Dave and Dorothy Rosen, formerly of Woodmere, recently marked their 69th wedding anniversary. Dave recalls the night they met at a big-band dance.
I was 24 and living on the Lower East Side in 1946. My friends referred to me as a “tummler,” a Yiddish term for someone who makes the plans for a group and sets things into motion.
One night in February, my best buddy Tootsie and I were hanging out at the Hotel Pennsylvania in Manhattan. The hotel held a dance every other week that featured a big band. It wasn’t long before I spotted a pretty blonde and devised a plan where Tootsie would ask her to dance and I would cut in on them.
He agreed, and after they danced a few turns I came over and tapped him on the shoulder. Now I was dancing with the pretty blonde, Dorothy Newman from Far Rockaway. She was 18 and worked as a secretary for a leopard skin importer. She and her friend had taken the Long Island Rail Road into the city. This was the first time they’d attended a dance at the hotel.
We danced and laughed and had fun the rest of the evening. Before we left to go home, I asked for her telephone number. She gave it to me, but when I didn’t write it down, she doubted I’d remember it and later told her friend that she probably would never hear from me. I’ve always had a good memory for numbers and called her a week later. For our first date, I took Dorothy to a jazz club in Manhattan and brought along eight of my pals.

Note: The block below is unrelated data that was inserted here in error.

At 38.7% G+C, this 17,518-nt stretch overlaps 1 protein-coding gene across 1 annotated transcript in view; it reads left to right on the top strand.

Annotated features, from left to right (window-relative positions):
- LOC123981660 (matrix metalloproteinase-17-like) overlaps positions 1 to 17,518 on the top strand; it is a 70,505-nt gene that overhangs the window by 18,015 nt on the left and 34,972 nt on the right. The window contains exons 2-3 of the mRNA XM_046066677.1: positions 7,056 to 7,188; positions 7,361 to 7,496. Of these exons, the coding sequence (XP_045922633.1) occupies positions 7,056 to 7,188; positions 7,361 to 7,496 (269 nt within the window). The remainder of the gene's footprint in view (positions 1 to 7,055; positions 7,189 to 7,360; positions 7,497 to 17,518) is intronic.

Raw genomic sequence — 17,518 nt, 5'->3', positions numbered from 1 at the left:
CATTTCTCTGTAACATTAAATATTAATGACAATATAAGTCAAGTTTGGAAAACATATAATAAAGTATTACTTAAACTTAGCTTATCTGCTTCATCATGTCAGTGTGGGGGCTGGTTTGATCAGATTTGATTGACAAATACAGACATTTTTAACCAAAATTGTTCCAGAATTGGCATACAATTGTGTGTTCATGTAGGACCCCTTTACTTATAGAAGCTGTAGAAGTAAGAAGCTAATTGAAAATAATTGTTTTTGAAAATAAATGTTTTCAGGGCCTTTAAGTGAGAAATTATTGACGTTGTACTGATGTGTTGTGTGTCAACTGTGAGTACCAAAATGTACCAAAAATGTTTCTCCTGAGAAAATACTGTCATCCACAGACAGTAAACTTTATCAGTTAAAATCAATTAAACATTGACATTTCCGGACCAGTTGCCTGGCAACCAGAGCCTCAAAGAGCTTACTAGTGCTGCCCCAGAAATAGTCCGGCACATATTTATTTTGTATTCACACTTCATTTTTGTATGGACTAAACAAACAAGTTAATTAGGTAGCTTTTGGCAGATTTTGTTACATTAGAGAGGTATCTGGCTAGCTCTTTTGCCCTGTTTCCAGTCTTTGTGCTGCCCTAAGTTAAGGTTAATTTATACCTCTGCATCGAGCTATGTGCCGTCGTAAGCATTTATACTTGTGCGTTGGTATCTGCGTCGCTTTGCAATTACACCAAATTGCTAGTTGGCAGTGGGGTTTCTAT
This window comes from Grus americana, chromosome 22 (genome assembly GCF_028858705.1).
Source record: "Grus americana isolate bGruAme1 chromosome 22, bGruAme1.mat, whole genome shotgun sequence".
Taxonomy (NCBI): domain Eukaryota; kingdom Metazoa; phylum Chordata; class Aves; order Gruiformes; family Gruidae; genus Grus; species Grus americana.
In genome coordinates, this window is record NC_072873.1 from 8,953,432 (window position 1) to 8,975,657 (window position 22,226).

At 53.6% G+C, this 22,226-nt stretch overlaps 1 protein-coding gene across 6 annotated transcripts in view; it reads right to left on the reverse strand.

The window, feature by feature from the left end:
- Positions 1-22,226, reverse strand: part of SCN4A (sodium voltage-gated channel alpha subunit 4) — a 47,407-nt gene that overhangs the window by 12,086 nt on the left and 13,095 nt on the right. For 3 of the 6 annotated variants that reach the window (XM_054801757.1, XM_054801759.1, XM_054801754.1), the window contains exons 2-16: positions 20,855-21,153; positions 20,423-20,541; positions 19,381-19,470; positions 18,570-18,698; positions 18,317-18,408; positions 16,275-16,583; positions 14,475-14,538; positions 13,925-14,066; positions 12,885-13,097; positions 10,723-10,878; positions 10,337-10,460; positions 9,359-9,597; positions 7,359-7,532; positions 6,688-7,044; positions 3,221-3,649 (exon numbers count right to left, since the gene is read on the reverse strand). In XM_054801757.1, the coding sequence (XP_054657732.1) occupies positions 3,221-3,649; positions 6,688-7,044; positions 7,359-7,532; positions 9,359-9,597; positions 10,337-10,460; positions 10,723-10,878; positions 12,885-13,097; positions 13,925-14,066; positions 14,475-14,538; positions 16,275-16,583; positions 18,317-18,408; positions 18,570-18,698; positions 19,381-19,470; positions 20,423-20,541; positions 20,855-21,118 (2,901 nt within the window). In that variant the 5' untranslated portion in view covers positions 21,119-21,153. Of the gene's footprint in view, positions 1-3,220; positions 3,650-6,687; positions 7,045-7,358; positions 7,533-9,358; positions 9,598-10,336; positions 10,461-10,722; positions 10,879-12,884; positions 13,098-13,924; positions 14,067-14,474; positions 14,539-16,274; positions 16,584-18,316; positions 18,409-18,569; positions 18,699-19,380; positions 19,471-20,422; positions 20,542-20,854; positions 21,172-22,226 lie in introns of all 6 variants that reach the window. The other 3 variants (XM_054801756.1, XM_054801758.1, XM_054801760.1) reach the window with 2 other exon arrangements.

We continued seeing each other, usually twice a week. I’d take the subway from the Lower East Side up to Penn Station, and then the LIRR to Far Rockaway. Many times we would take the train back into Manhattan for our date, usually to see a movie and have dinner at a Chinese restaurant. It was a long trip for me, and a few times I stayed over at Dorothy’s parents’ house. On those occasions, her father would get up at 4 on a Saturday morning to go fishing. He never said anything, but he would intentionally be noisy, slamming doors and moving pots and pans.
Dorothy and I exchanged vows on June 15, 1947, at the Broadway Central Hotel in Manhattan. We first lived in Washington Heights, then in Far Rockaway. In 1961 we moved to Woodmere. We have three children, six wonderful grandchildren and three great-grandchildren.
Dorothy went back to school and received an associate’s degree in music from Nassau Community College in 1970. She became a successful piano teacher, giving private lessons for more than 35 years. She retired in 1997. I worked in the garment center in Manhattan and retired as a merchandise manager in 1988. We now live in Florida but spend summers in Long Beach. In June, Dorothy and I celebrated our 69th anniversary over lunch.
To this day, at age 94, I remember Dorothy’s telephone number. FA7-3351 is etched in my brain.
— With Virginia Dunleavy